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Einstein's Letter - BOMBING OF HIROSHIMA

BOMBING OF HIROSHIMA (Illustration) American History Famous Historical Events STEM World War II Ethics Biographies

This image appears at page 7 of The Effects of Atomic Bombs on Hiroshima and Nagaski, United States Strategic Bombing Survey (published, in 1946, by the U.S. Government Printing Office, Washington, DC).  It depicts Hiroshima as it appeared before the August 6, 1945 atomic-bomb strike.  The superimposed 1,000-foot circles provide a sense of distance.

 
 
CAUTION: THIS CHAPTER CONTAINS
GRAPHIC PICTURES OF WAR FROM
THE HIROSHIMA INSTITUTE FOR PEACE

 

On the 5th of August, 1945, "Unit L-11" (also known as "Little Boy") was resting on a trailer cradle, in a pit, waiting to be loaded into Enola Gay's bomb bay. 

The B-29's tail was edged over the pit, as the plane was in-position to receive the nuclear bomb.  After the device was loaded, the crew left Tinian Island for their top-secret mission.  They were flying to a city on the Japanese home island of Honshu.

It was hot and sunny on August 6, 1945. An air raid siren sounded at 7:09 a.m. as Enola Gay’s scout plane checked the weather over Hiroshima

One hour later, Col. Paul W. Tibbets, Jr. and his crew released "Little Boy" at precisely 8:15:17 a.m. No one - including the crew - was prepared for what they saw and for what the people of Hiroshima experienced.

"Little Boy" detonated 1,870 feet above ground 43 seconds after it was released from the Enola Gay. The explosion equaled about 13,000-15,000 tons of TNT. The distinctive T-shaped Aioi Bridge was ground zero. Never in the history of warfare had any weapon caused such massive destruction.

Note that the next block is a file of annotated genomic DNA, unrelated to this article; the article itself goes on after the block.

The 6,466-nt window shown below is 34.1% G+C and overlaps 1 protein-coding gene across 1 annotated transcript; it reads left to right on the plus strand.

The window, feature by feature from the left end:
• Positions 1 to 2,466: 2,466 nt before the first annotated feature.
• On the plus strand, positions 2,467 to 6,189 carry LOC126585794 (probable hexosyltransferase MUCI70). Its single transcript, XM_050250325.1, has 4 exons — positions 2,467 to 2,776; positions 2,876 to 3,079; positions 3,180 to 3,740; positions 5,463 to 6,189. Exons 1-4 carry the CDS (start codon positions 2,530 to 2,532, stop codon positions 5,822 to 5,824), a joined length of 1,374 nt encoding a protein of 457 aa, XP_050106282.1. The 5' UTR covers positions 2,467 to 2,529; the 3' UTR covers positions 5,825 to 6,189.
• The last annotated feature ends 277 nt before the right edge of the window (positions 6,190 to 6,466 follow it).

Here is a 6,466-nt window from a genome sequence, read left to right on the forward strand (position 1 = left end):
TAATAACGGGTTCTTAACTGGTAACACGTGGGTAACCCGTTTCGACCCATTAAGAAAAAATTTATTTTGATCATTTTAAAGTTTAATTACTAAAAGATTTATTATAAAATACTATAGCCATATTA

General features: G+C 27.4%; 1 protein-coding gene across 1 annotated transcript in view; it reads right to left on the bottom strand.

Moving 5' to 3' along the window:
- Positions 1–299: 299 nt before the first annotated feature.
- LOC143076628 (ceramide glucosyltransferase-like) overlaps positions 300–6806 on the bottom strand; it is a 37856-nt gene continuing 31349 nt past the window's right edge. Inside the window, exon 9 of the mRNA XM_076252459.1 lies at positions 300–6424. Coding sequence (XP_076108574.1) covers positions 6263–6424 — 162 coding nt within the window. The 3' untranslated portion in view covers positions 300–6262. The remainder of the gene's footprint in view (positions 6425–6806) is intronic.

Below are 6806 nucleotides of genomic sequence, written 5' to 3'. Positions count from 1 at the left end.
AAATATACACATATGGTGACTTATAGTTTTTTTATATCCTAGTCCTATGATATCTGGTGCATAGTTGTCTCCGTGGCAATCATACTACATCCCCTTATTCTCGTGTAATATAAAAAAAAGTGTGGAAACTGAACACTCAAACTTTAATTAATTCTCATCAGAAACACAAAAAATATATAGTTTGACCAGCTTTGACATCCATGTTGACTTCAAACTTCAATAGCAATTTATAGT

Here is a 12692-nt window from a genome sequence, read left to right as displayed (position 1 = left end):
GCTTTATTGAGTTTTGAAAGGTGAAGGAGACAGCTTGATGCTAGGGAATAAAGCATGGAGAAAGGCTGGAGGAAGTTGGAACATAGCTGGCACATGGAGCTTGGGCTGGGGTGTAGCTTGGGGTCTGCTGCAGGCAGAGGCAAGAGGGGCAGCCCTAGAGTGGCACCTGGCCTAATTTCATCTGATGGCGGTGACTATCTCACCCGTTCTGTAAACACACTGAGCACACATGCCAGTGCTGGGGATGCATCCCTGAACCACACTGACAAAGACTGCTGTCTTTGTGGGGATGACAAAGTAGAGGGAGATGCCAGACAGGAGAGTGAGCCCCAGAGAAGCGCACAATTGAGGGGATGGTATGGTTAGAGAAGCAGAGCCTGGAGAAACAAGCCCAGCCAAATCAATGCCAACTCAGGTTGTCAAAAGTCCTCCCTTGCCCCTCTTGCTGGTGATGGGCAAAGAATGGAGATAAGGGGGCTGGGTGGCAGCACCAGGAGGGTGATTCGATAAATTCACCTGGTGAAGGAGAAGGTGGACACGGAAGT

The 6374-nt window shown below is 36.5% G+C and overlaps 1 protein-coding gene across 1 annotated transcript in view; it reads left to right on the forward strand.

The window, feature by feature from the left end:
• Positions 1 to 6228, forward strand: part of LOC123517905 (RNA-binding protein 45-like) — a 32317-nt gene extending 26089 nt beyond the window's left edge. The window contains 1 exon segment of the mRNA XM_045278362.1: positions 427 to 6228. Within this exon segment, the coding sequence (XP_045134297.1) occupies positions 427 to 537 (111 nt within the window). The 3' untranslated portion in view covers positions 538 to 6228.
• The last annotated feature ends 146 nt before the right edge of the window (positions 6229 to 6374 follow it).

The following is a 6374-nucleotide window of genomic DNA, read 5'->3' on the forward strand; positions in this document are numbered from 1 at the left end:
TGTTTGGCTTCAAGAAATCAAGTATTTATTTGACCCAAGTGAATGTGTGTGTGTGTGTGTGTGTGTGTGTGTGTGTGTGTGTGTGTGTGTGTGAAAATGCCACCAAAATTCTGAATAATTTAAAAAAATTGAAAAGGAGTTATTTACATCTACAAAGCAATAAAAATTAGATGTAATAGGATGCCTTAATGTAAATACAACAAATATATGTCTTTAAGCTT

This image appears at page 7 of The Effects of Atomic Bombs on Hiroshima and Nagaski, United States Strategic Bombing Survey (published, in 1946, by the U.S. Government Printing Office, Washington, DC).  The aerial photo depicts Hiroshima as it appeared after the August 6, 1945 atomic-bomb strike.  The superimposed 1,000-foot circles provide a sense of distance.

 

Thousands of people died. Many were vaporized. Some sustained strange burn patterns from heat waves on their clothes. Others developed a new illness: radiation sickness. Hiroshima was demolished and its people were devastated.

By the time Enola Gay had returned to Tinian Island, "psychological warfare" leaflets were ready to be dropped on other Japanese cities. Urging the people to evacuate their homes, the Americans warned:

Before we use this bomb again and again to destroy every resource of the military by which they are prolonging this useless war, petition the Emperor now to end the war.

America had one more bomb that was ready for delivery. Three days later it was assembled and loaded onto Bock's Car, another B-29.

This time the target became Nagasaki (because the primary target, the Arsenal at Kokura, was obscured by smoke and haze).

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Author: Carole D. Bos, J.D. 5124stories and lessons created

Original Release: Jan 01, 2001

Updated Last Revision: Aug 06, 2017


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"BOMBING OF HIROSHIMA" AwesomeStories.com. Jan 01, 2001. Oct 19, 2017.
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